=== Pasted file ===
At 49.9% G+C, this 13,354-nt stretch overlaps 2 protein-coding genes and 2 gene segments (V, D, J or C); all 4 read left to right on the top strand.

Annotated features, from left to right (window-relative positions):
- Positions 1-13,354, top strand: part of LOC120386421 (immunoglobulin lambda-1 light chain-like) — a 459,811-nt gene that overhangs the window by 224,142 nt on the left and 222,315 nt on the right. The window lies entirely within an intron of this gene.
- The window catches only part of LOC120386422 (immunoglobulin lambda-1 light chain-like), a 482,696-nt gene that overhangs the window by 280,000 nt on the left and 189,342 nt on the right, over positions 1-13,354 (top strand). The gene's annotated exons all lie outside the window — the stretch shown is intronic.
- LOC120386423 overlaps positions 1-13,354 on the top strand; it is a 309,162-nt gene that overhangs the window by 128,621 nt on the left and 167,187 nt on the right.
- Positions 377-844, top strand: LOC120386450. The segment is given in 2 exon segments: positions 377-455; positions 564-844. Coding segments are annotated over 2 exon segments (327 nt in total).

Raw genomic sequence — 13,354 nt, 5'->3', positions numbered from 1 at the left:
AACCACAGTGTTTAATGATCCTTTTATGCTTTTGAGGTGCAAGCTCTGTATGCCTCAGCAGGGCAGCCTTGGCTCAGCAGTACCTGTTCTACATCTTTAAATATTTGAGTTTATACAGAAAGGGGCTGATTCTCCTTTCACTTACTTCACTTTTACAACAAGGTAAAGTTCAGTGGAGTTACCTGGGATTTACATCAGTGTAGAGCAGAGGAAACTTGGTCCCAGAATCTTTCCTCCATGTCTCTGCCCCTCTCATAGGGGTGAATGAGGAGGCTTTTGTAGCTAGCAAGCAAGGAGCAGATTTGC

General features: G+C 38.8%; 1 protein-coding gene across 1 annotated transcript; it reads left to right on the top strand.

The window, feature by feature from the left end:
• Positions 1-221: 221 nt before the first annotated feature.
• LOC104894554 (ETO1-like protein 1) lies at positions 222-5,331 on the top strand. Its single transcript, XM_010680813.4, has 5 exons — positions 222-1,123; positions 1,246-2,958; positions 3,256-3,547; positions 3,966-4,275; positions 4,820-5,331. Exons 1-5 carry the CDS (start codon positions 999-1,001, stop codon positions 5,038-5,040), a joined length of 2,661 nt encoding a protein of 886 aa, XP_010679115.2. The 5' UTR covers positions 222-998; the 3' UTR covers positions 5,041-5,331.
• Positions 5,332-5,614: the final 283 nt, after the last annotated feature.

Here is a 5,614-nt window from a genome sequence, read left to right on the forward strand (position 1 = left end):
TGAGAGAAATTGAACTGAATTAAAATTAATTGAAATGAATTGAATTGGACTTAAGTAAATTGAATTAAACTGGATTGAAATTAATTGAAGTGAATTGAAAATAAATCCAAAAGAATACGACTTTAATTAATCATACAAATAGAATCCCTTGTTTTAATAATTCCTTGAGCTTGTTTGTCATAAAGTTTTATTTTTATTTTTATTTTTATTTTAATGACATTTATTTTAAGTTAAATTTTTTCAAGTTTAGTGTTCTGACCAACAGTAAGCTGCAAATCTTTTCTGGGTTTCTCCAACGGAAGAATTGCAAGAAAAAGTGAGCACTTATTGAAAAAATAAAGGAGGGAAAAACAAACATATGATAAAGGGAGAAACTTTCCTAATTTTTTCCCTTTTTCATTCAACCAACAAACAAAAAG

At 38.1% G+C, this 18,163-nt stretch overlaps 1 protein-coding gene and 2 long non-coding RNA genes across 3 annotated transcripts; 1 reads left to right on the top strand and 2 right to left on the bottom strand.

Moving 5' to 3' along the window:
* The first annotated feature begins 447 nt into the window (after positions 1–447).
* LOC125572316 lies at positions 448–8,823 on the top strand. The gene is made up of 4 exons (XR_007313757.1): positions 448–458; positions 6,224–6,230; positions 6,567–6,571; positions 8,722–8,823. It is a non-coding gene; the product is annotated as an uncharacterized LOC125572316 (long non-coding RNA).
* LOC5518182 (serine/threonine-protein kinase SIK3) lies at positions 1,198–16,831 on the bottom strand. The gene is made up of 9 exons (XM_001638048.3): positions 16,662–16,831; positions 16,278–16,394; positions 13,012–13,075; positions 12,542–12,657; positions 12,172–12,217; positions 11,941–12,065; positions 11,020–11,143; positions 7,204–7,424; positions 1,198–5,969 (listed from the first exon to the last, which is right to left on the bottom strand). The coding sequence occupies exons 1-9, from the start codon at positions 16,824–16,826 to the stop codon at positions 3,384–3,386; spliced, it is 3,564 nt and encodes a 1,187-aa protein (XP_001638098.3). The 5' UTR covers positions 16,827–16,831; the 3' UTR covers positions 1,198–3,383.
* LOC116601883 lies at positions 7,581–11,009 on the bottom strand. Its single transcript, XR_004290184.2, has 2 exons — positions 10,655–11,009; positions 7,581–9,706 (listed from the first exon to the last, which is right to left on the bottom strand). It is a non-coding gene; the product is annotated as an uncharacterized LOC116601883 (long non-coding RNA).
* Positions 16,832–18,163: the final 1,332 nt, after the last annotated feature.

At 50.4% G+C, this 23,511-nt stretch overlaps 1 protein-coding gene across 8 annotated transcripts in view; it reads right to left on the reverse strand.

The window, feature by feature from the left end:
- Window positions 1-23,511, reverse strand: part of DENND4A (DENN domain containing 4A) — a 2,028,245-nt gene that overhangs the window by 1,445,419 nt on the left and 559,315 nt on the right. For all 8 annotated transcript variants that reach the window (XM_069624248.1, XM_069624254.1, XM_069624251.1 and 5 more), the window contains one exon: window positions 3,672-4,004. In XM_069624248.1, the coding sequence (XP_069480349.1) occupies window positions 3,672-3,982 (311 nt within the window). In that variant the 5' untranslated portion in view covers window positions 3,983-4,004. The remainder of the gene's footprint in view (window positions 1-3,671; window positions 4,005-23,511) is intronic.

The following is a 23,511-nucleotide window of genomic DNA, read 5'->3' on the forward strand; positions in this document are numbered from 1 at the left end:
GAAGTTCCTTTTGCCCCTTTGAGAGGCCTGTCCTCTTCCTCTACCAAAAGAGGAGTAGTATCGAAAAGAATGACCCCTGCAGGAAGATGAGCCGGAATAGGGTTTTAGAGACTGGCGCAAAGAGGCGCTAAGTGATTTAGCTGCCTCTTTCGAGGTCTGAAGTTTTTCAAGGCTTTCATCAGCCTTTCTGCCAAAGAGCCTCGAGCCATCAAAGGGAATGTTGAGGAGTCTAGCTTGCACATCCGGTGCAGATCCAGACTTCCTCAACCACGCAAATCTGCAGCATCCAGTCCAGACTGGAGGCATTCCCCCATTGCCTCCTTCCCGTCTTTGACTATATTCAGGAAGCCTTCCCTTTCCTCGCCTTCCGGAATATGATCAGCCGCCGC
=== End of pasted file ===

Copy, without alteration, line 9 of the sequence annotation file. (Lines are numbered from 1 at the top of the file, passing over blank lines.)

General features: G+C 38.8%; 1 protein-coding gene across 1 annotated transcript; it reads left to right on the top strand.